Admittedly, I was disappointed at first with Ecuadorian cuisine. I am a person who delights in spicy, flavorful foods...anything that packs a punch! I would describe Ecuadorian food as having a more humble, earthy flavor. You will eat LOTS of rice. However, the variety of produce South America offers is truly incredible. I ate so many interesting (and delicious!) fruits while in Ecuador! And with that comes "batidos", delicious fruit juices! My favorite culinary experience while in Ecuador was eating "ceviche," a favorite coastal soup we would eat at the beach (think gazpacho with shrimp!). Lastly, the food prices in Ecuador are phenomenally low, making it an excellent option for college students on a budget. One of the definite advantages about being in the BCA program is that they use part of your tuition that you pay to your home university for a "food allowance" which more than covers your lunch meals/snacks all semester.

* Social & Cultural Integration:

How integrated did you feel with the local culture?

I felt very well integrated in the culture here. This was largely due to my time spent with my host-family, my classes at the University, and my internship. However, something I think that is most special about the BCA program is its commitment to the social and cultural integration of its students. Our group excursions allowed us to have encounters with the realest of people...local artisans, environmental activists, musicians, restaurant and hostel owners, Amazonian researchers...just to name a few!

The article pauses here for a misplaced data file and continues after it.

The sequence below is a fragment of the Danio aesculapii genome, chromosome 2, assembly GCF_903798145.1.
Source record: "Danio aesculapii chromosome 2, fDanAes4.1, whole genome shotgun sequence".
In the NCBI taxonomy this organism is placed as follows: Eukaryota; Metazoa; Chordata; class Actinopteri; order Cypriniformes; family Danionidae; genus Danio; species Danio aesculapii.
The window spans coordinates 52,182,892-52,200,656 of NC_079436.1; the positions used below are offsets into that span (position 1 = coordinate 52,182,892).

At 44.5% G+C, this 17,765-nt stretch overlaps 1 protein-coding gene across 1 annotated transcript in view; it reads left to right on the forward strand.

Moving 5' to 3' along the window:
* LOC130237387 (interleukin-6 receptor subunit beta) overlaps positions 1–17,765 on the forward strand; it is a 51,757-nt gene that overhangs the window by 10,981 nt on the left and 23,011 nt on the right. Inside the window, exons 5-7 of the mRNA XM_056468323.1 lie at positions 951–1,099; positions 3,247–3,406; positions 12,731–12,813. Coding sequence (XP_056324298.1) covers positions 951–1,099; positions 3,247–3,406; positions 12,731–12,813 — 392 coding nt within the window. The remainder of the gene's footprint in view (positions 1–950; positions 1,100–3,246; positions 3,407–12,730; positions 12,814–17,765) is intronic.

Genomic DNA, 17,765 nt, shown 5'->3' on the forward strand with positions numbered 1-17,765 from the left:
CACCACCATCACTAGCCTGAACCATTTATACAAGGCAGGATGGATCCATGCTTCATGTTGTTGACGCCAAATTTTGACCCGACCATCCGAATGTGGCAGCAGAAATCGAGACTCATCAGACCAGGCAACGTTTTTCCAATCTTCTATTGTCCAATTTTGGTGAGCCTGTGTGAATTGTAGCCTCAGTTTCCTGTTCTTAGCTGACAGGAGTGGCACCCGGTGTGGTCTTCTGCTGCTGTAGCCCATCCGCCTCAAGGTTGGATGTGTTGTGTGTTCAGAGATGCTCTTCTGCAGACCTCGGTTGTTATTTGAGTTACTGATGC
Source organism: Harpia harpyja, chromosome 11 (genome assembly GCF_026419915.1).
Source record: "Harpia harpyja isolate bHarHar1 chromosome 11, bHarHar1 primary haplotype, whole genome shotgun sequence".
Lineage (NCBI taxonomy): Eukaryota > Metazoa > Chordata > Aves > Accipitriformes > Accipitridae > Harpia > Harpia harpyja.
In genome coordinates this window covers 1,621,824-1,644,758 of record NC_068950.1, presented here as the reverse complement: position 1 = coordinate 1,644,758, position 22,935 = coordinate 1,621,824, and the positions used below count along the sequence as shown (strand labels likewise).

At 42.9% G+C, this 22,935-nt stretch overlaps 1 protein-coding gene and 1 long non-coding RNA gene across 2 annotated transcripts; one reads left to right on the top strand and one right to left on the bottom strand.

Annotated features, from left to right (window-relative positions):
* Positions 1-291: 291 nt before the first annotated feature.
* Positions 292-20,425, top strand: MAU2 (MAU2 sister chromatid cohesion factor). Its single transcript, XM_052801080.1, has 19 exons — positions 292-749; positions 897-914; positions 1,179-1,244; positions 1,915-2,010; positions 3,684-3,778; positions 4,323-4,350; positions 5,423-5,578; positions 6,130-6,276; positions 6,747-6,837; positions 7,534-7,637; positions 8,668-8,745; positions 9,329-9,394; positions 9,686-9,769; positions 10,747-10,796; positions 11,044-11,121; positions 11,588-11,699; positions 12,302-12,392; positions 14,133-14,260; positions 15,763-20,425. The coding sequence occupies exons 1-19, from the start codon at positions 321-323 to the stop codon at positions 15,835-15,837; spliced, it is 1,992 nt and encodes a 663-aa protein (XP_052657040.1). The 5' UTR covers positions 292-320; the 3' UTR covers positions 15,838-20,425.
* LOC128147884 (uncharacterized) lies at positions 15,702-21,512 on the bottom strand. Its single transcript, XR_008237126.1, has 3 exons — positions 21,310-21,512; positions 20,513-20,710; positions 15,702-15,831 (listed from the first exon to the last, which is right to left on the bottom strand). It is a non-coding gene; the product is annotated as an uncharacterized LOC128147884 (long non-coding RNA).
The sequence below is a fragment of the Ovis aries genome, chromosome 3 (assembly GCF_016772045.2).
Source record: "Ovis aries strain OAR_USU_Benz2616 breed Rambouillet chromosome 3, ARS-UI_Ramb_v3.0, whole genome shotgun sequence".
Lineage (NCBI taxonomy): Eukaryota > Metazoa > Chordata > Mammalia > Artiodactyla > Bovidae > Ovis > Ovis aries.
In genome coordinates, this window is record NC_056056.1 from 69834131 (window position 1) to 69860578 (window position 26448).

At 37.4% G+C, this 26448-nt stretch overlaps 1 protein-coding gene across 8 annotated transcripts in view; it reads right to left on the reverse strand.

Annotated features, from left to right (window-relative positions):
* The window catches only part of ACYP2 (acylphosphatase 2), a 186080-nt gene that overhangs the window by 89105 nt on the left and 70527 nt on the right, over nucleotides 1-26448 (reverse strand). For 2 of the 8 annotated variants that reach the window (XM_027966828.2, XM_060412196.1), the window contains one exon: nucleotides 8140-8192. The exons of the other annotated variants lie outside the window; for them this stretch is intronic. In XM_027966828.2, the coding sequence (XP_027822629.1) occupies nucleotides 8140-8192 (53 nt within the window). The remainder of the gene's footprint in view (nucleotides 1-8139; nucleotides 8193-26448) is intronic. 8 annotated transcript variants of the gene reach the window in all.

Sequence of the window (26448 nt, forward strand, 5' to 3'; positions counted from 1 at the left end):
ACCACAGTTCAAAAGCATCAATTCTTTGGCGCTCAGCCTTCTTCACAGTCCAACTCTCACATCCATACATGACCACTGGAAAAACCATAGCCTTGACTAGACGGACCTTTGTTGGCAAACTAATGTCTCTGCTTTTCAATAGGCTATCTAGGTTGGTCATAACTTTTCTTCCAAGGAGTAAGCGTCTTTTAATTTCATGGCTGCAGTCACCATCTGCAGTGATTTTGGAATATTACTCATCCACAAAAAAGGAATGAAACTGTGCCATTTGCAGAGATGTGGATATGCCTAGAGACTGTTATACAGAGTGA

* Health Care:

How well were health issues addressed during the program?

I was very fortunate while in Ecuador in that I encountered minimal health concerns. BCA's health section of the pre-semester orientation was super helpful for the students (what foods to avoid, diarrhea is normal and even expected at the beginning, who to contact if you get sick or hurt, etc.). There is a health clinic at the university that is available to students' needs. This clinic is also specially helpful for getting necessary shots for certain excursions (safe and far less expensive than in the States!), such as the yellow fever shot for students wishing to visit the Tiputini Biodiversity Station in the Amazon. As far as the local health care system goes, I had one trip to emergency care due to an extreme eye irritation, and was impressed with the care I, professional, and INEXPENSIVE. However, I hear that this can vary depending on the hospital.

* Safety: